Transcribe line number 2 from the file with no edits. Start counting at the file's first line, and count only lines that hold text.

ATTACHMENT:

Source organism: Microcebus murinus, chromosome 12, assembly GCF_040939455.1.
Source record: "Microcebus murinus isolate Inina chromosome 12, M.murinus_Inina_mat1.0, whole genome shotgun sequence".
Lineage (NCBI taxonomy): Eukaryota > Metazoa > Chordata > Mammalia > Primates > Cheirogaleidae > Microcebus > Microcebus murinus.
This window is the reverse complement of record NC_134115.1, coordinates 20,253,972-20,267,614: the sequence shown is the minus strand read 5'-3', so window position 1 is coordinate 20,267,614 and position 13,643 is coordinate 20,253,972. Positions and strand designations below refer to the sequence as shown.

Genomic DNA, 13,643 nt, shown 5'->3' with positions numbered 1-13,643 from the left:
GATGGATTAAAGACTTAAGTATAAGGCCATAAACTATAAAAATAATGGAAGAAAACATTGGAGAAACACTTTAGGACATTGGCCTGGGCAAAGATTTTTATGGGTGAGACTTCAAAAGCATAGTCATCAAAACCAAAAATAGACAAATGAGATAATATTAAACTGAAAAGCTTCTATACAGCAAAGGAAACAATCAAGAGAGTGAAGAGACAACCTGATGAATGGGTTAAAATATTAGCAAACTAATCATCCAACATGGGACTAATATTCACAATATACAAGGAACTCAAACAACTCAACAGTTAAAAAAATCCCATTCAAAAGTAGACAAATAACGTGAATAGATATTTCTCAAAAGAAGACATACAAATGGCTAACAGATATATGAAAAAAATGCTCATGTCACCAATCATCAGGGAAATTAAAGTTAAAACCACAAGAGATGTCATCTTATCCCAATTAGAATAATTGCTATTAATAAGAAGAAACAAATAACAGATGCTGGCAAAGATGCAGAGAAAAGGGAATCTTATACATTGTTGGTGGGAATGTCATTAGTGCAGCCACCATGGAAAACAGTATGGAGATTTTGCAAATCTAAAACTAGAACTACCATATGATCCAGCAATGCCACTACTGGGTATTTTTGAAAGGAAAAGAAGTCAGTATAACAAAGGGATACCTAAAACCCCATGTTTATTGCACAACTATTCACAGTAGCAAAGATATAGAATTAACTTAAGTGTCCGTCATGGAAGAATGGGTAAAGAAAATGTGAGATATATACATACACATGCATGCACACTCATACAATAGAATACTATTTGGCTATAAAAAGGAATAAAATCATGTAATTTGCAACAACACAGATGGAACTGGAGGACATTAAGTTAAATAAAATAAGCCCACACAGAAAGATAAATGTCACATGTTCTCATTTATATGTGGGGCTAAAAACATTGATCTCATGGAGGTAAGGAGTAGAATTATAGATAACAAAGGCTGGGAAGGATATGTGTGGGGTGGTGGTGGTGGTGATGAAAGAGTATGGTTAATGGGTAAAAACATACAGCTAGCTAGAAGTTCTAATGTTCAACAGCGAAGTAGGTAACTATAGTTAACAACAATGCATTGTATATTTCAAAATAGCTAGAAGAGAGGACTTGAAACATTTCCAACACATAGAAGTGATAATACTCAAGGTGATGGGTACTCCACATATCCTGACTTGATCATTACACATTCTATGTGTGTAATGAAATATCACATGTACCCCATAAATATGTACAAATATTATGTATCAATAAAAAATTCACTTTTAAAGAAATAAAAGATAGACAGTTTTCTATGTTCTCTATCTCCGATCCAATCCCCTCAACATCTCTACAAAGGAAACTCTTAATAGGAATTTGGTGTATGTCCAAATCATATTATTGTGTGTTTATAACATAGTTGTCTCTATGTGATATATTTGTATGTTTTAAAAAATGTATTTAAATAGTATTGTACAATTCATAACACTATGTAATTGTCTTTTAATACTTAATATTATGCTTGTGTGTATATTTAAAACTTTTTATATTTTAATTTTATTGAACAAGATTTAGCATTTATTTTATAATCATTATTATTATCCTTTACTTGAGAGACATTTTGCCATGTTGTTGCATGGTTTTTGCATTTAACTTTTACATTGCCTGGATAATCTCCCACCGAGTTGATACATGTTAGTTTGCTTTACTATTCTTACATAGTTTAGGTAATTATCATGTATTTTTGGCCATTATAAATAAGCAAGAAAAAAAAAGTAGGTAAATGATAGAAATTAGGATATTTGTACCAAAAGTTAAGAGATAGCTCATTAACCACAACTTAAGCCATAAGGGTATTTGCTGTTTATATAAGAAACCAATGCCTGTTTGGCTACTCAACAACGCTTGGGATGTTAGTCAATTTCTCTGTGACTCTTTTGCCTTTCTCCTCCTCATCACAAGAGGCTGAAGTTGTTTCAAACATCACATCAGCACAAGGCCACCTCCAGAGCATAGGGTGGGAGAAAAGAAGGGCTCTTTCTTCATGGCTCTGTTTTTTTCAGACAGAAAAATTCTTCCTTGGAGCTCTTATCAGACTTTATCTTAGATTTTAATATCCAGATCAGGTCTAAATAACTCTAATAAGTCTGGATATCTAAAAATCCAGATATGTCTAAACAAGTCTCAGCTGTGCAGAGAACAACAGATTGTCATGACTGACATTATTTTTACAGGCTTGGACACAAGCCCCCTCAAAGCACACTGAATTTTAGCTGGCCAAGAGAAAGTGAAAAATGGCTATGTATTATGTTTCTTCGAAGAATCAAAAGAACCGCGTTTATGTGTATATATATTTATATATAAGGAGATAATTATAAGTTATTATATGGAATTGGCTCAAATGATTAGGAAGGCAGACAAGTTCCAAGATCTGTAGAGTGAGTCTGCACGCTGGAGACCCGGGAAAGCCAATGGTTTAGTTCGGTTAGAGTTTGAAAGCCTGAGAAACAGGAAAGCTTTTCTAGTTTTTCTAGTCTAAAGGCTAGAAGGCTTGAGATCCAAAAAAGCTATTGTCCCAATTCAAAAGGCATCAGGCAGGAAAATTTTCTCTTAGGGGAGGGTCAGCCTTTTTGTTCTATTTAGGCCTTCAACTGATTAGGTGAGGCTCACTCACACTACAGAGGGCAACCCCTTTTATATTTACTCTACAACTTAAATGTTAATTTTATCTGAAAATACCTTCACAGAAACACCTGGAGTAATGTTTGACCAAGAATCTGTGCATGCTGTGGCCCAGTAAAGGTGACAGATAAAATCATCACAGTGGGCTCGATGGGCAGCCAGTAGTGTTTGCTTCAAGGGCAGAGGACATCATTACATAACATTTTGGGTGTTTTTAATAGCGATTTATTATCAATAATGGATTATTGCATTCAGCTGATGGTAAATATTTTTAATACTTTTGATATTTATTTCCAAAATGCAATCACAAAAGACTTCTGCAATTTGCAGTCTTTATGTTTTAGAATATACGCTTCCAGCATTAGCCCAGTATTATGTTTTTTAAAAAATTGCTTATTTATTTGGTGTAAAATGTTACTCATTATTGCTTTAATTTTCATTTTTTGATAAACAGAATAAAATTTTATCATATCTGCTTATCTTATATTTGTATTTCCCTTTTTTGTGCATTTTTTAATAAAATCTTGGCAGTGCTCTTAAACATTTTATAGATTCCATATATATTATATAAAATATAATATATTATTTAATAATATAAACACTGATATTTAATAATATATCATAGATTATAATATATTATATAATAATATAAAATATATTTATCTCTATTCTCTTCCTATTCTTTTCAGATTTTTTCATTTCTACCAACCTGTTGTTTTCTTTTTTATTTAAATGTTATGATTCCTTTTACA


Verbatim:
Source record: "Microcebus murinus isolate Inina chromosome 12, M.murinus_Inina_mat1.0, whole genome shotgun sequence".